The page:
Access to higher education is becoming "access by ability to pay" throughout western, central and eastern Europe, according to a study of under-representation in European higher education.
"Other European surveys of access tend to focus on the positive - those who are participating in higher education," says Maggie Woodrow of the University of North London, and one of the authors. "By contrast, the focus of these surveys is on those who are not particpating and why they are not and whether they should and how they can."
A summary was given last week at a conference organised by the University of North London, the Council of Europe and the European Access Network, at New Hall College, Cambridge.
In a paper which focussed on gender, ethnic origin, disability and socio-economic status, Dr Woodrow and co-author David Crosier outlined data from two surveys, one of central and eastern Europe and one of western Europe. The studies were undertaken in 1994/95 as part of the Council of Europe's Access to Higher Education in Europe Project and covered Bulgaria, the Czech Republic, Hungary, Poland, Romania, the Russian Federation, the Slovak Republic and Slovenia in the Central and Eastern Europe and Belgium, France, Germany, Iceland, the Netherlands, Spain, Switzerland and the UK in Western Europe.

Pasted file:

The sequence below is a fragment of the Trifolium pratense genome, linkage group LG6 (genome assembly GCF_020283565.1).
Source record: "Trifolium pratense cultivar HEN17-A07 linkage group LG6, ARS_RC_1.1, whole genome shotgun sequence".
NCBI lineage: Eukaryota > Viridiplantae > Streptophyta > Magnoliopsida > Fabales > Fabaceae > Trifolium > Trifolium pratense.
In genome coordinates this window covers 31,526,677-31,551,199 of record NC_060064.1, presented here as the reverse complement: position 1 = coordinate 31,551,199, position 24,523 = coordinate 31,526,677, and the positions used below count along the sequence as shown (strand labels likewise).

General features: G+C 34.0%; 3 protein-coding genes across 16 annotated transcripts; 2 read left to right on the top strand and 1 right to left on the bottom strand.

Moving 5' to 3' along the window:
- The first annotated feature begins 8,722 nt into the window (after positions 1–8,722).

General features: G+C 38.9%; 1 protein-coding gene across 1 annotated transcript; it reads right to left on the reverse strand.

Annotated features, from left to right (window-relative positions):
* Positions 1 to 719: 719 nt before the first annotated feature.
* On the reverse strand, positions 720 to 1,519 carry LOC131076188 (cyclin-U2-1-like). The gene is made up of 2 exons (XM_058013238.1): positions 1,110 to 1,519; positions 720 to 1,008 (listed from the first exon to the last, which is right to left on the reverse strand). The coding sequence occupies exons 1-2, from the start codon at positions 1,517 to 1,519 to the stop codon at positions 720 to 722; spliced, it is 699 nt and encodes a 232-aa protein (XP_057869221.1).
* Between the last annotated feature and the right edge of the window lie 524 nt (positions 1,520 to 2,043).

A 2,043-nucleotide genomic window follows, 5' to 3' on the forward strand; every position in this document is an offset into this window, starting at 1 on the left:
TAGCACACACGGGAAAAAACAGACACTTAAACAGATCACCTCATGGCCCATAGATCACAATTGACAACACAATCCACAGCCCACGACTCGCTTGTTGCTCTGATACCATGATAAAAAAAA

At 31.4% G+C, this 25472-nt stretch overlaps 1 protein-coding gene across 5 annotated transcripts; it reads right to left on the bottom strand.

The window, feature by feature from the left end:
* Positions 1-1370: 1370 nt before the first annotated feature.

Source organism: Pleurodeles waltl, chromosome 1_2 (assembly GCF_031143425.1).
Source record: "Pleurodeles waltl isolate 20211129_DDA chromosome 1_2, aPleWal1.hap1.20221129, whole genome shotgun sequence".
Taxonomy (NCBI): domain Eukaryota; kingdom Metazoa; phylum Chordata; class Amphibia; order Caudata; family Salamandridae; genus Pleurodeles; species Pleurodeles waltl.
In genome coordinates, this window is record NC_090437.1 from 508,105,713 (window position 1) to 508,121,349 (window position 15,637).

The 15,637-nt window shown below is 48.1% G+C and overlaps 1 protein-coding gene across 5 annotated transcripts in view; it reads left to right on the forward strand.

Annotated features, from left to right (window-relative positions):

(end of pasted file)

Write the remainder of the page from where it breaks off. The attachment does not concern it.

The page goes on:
On gender, the researchers found that data on participation was nearly always available in both east and west, but was rarely analysed with a view to tackling imbalances.
Overall it found that women's participation in higher education is increasing, although at different rates in different countries. In the Czech Republic there has been only a 1 per cent increase since 1987 (now 44 per cent), while in Eastern Germany participation increased from 43.4 per cent in 1991 to 48.1 per cent in 1992.
Individual subjects continue to be very "gender marked" in both east and west. While some subjects, such as medicine are a predominantly male domain in countries such as the United Kingdom, they are predominantly female in Bulgaria, Slovenia and others. But in the countries where medicine is a female subject, it lacks prestige and is poorly paid.
Most countries identified the lack of women in science and technology as a problem, and even where women's participation equalled that of men - such as in the Russian Federation - the two sexes are not treated equally.
The surveys also looked at the gender balance among teaching staff. In the Netherlands only 4 per cent are female, but in Slovenia 20 per cent. In Switzerland, the University of Geneva appointed a female professor in the French department in 1993. The decision provoked petitions from the all-male teaching staff and threats of industrial action. The study noted that Geneva is regarded as the most progressive university in the country.
In almost every country studied in central and eastern Europe, cr che provision is provided as of right, either by the state or the universities themselves. The study concludes: "Such provision has obvious resource implications and priorities have to be decided. However, the fundamental requirement is not finance but the acknowledgement that women, including those with children, should have equal access to higher education."
Gathering information on participation by ethnic group proved difficult because perceptions of ethnicity differed widely both between and within different countries. Of the 16 countries studied only the Netherlands, the UK and the Russian Federation had any national system of monitoring in place.